By editorial board • 

Citizens willing to act curb societal tragedies

The national news seems dominated by incidents of sick, evil or sadistic behavior on the part of someone somewhere. On better days, reports may be leavened with elements of mere graft, corruption and malfeasance, but that’s about as good as it gets.

Social media mobs seem best-suited to simply amplifying the clamor and extend its reach. It’s not much good as a source of solace.

We generally strike a better balance with hometown news — much better balance. Even locally, though, tales of wrongdoing abound. So it was gratifying to find two examples on last Friday’s front page of citizens rallying to help make local life a little safer and healthier, and perhaps avert a tragedy or two in the process.

We can claim some of the credit, as we played a big role in bringing needs to light and goading readers into constructive action.

As temperatures hovered in the high 90s early last month, maintenance workers began removing window AC units from apartments occupied by low-income seniors at three federally subsidized housing complexes. Declaring the units unsightly and unsafe, the complexes’ shared Portland landlord said it would henceforth be limiting tenants to portable units typically costing about $300.

Last Friday, the Yamhill Community Action Partnership announced creation of a new Elder Assistance Fund to address the problem. And warmhearted citizens quickly began funneling donations its way.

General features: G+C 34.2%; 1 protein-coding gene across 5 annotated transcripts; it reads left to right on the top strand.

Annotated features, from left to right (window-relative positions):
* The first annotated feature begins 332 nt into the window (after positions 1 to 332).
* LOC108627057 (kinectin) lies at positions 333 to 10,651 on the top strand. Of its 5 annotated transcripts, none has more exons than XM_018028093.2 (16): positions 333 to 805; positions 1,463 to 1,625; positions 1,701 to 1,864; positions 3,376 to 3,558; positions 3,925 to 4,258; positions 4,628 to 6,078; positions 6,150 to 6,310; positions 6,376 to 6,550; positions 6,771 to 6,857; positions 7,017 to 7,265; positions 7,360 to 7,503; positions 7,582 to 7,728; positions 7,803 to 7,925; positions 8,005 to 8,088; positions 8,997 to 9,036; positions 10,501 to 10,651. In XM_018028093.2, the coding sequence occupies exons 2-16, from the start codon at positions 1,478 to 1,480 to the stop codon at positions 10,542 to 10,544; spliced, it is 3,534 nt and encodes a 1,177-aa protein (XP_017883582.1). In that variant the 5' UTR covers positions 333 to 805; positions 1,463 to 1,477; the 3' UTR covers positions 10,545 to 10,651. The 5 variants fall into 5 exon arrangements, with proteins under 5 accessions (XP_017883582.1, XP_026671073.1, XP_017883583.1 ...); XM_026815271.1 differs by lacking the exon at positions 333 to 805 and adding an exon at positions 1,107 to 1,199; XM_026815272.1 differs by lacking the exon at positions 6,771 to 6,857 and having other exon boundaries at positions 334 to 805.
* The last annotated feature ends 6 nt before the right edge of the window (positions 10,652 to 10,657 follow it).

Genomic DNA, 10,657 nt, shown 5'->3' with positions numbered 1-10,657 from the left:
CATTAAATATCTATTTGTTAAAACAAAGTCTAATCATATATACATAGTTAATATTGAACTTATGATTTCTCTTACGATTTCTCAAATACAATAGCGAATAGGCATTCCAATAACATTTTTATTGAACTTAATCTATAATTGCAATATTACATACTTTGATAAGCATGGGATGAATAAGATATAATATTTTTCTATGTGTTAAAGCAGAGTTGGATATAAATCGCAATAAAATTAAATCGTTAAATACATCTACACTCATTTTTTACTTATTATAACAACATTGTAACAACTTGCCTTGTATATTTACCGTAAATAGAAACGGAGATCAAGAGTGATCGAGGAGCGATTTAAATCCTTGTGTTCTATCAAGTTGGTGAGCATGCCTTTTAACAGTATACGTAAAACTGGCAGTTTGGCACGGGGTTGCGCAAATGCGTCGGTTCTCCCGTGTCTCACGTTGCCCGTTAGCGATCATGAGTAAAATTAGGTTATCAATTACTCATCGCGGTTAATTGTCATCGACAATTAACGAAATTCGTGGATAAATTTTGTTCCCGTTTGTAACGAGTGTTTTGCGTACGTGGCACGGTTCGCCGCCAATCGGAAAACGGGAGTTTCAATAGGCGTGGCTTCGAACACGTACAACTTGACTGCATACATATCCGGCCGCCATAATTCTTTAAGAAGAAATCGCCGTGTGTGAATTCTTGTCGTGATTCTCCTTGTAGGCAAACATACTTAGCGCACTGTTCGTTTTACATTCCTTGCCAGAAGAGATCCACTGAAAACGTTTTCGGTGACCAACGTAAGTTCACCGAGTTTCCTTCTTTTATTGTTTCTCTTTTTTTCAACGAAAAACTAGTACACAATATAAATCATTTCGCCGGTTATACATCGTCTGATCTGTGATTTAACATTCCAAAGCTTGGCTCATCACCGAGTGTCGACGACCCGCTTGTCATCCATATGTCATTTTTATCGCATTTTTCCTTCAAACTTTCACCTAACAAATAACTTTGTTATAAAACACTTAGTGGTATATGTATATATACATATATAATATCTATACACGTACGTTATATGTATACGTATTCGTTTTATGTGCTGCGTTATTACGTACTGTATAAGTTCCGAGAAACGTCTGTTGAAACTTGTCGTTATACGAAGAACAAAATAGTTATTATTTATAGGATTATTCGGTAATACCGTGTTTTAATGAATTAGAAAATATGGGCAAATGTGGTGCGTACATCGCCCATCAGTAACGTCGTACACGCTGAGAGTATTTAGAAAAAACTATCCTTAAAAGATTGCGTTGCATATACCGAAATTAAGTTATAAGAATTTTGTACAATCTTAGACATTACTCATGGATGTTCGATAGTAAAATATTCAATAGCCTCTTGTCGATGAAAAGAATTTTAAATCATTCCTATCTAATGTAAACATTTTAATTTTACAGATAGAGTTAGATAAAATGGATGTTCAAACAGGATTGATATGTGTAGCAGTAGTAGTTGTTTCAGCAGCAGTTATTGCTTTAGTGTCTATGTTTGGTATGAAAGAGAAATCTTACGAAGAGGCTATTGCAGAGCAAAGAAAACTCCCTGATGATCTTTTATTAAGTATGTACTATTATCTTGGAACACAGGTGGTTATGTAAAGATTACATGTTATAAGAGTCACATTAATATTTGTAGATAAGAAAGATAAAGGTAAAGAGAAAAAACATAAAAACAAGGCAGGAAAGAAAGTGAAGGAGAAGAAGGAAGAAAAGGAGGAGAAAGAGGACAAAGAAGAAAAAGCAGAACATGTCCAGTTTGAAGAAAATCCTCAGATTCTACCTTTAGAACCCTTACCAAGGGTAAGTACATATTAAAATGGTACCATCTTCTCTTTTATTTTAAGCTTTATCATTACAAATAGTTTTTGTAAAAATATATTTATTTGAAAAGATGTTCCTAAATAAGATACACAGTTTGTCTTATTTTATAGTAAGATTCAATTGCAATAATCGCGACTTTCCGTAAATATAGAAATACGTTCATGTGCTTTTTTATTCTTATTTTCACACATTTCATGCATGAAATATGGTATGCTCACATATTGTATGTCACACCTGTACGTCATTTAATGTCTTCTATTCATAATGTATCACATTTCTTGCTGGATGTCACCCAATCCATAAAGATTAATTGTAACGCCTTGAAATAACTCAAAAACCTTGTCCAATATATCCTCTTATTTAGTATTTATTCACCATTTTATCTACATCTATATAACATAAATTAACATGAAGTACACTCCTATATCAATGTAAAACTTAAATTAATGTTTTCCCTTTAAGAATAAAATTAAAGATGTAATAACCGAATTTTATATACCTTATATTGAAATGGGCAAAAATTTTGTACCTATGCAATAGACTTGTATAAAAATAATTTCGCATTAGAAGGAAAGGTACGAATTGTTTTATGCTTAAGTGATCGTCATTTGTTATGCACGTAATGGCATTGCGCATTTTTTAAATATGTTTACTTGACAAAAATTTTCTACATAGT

Meanwhile, Newberg resident Donny Lehmann decided he had heard about all the summer drownings he could stomach. So he teamed with friend Nathalie Hardy to amass a cache of life jackets and get a kiosk built at Rogers Landing to make jackets available to summer swimmers.

The kiosk project drew strong support from Yamhill County’s Board of Commissioners, Sheriff’s Office and Marine Patrol, which helped make it a reality. It was dedicated just two days after a June Newberg High grad lost his life in exactly the kind of tragedy the project is aimed at preventing.

Eighteen-year-old Brandt Hatch was attempting to swim the Clackamas River at McIver Park when he went under just 15 feet short of shore. Wearing a life jacket would almost certainly have saved his life.

Commissioner Stan Primozich commended Hardy, when she presented the plan to the county governing board, saying, “I think government works best when people provide the impetus.”

Indeed. And in both these instances, that was clearly the case. The call for action came from concerned citizens, who moved to marshal their own resources before asking governmental units and helping agencies to embrace the cause.

There is, of course, still plenty of time for others in the community to step up. YCAP has a donation form posted at, and it includes space where the cause can be identified. Meanwhile, Coast Guard-approved life jackets may be dropped off at Youth Outreach, Pitter Patter Children’s Consignment or First Methodist Church in Newberg, or China House in McMinnville. The project organizers have created a GoFundMe account for cash donations.



Whenever I get depressed and down about the current state of affairs in this country and the tragedy of lives lost in this county someone inevitably steps up and renews my faith in humanity. There are some really good people in Yamhill county and I'm proud to call this county my home.

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